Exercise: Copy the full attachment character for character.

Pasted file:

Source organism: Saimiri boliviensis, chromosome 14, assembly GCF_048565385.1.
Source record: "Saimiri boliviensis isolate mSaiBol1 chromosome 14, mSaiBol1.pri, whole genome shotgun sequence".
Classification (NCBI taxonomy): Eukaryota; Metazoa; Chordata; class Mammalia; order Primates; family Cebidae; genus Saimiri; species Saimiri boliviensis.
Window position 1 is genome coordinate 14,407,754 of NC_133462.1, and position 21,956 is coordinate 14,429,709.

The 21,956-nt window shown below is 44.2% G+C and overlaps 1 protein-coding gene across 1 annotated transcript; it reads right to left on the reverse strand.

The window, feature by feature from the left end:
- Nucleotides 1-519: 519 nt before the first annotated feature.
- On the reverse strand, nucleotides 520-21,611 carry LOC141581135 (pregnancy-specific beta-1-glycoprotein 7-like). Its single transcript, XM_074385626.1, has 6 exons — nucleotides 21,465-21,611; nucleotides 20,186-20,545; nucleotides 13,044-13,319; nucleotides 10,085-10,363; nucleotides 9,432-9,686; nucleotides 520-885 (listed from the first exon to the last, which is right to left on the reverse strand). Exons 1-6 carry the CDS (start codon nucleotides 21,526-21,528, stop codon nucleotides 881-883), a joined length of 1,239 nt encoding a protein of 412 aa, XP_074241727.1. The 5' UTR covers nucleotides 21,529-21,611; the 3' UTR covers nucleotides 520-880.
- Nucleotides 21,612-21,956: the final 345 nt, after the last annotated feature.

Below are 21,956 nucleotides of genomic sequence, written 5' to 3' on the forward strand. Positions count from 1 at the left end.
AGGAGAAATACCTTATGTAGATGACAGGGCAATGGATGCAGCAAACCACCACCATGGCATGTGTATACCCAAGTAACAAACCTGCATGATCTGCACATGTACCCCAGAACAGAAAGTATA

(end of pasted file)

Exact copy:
Source organism: Saimiri boliviensis, chromosome 14, assembly GCF_048565385.1.
Source record: "Saimiri boliviensis isolate mSaiBol1 chromosome 14, mSaiBol1.pri, whole genome shotgun sequence".
Classification (NCBI taxonomy): Eukaryota; Metazoa; Chordata; class Mammalia; order Primates; family Cebidae; genus Saimiri; species Saimiri boliviensis.
Window position 1 is genome coordinate 14,407,754 of NC_133462.1, and position 21,956 is coordinate 14,429,709.

The 21,956-nt window shown below is 44.2% G+C and overlaps 1 protein-coding gene across 1 annotated transcript; it reads right to left on the reverse strand.

The window, feature by feature from the left end:
- Nucleotides 1-519: 519 nt before the first annotated feature.
- On the reverse strand, nucleotides 520-21,611 carry LOC141581135 (pregnancy-specific beta-1-glycoprotein 7-like). Its single transcript, XM_074385626.1, has 6 exons — nucleotides 21,465-21,611; nucleotides 20,186-20,545; nucleotides 13,044-13,319; nucleotides 10,085-10,363; nucleotides 9,432-9,686; nucleotides 520-885 (listed from the first exon to the last, which is right to left on the reverse strand). Exons 1-6 carry the CDS (start codon nucleotides 21,526-21,528, stop codon nucleotides 881-883), a joined length of 1,239 nt encoding a protein of 412 aa, XP_074241727.1. The 5' UTR covers nucleotides 21,529-21,611; the 3' UTR covers nucleotides 520-880.
- Nucleotides 21,612-21,956: the final 345 nt, after the last annotated feature.

Below are 21,956 nucleotides of genomic sequence, written 5' to 3' on the forward strand. Positions count from 1 at the left end.
AGGAGAAATACCTTATGTAGATGACAGGGCAATGGATGCAGCAAACCACCACCATGGCATGTGTATACCCAAGTAACAAACCTGCATGATCTGCACATGTACCCCAGAACAGAAAGTATA